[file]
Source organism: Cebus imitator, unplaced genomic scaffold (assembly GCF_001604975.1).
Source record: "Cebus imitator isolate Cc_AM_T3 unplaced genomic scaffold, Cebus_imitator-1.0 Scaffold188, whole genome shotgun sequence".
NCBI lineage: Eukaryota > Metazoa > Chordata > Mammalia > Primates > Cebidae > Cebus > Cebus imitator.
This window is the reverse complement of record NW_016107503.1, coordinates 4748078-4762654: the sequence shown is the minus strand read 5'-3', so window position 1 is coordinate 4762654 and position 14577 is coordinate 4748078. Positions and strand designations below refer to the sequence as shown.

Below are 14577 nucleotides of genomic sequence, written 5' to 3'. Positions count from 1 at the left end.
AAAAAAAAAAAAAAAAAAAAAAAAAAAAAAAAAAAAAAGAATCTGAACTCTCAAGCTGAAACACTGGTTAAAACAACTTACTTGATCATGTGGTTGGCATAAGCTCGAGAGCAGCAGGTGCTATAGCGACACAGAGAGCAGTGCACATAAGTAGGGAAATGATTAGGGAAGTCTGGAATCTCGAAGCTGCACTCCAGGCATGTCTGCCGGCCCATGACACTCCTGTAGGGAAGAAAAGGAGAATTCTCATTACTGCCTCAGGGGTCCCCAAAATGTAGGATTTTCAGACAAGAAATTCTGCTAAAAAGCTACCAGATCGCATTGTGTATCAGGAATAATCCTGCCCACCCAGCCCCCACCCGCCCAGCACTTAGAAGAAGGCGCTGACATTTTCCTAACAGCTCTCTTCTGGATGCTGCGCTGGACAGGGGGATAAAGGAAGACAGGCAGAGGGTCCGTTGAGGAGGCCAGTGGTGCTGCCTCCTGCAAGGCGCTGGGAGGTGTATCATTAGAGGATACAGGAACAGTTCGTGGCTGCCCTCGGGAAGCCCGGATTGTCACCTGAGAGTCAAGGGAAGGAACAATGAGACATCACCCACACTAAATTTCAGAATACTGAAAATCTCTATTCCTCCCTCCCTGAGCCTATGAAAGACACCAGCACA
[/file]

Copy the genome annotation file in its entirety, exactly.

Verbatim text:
Source organism: Cebus imitator, unplaced genomic scaffold (assembly GCF_001604975.1).
Source record: "Cebus imitator isolate Cc_AM_T3 unplaced genomic scaffold, Cebus_imitator-1.0 Scaffold188, whole genome shotgun sequence".
NCBI lineage: Eukaryota > Metazoa > Chordata > Mammalia > Primates > Cebidae > Cebus > Cebus imitator.
This window is the reverse complement of record NW_016107503.1, coordinates 4748078-4762654: the sequence shown is the minus strand read 5'-3', so window position 1 is coordinate 4762654 and position 14577 is coordinate 4748078. Positions and strand designations below refer to the sequence as shown.

Below are 14577 nucleotides of genomic sequence, written 5' to 3'. Positions count from 1 at the left end.
AAAAAAAAAAAAAAAAAAAAAAAAAAAAAAAAAAAAAAGAATCTGAACTCTCAAGCTGAAACACTGGTTAAAACAACTTACTTGATCATGTGGTTGGCATAAGCTCGAGAGCAGCAGGTGCTATAGCGACACAGAGAGCAGTGCACATAAGTAGGGAAATGATTAGGGAAGTCTGGAATCTCGAAGCTGCACTCCAGGCATGTCTGCCGGCCCATGACACTCCTGTAGGGAAGAAAAGGAGAATTCTCATTACTGCCTCAGGGGTCCCCAAAATGTAGGATTTTCAGACAAGAAATTCTGCTAAAAAGCTACCAGATCGCATTGTGTATCAGGAATAATCCTGCCCACCCAGCCCCCACCCGCCCAGCACTTAGAAGAAGGCGCTGACATTTTCCTAACAGCTCTCTTCTGGATGCTGCGCTGGACAGGGGGATAAAGGAAGACAGGCAGAGGGTCCGTTGAGGAGGCCAGTGGTGCTGCCTCCTGCAAGGCGCTGGGAGGTGTATCATTAGAGGATACAGGAACAGTTCGTGGCTGCCCTCGGGAAGCCCGGATTGTCACCTGAGAGTCAAGGGAAGGAACAATGAGACATCACCCACACTAAATTTCAGAATACTGAAAATCTCTATTCCTCCCTCCCTGAGCCTATGAAAGACACCAGCACA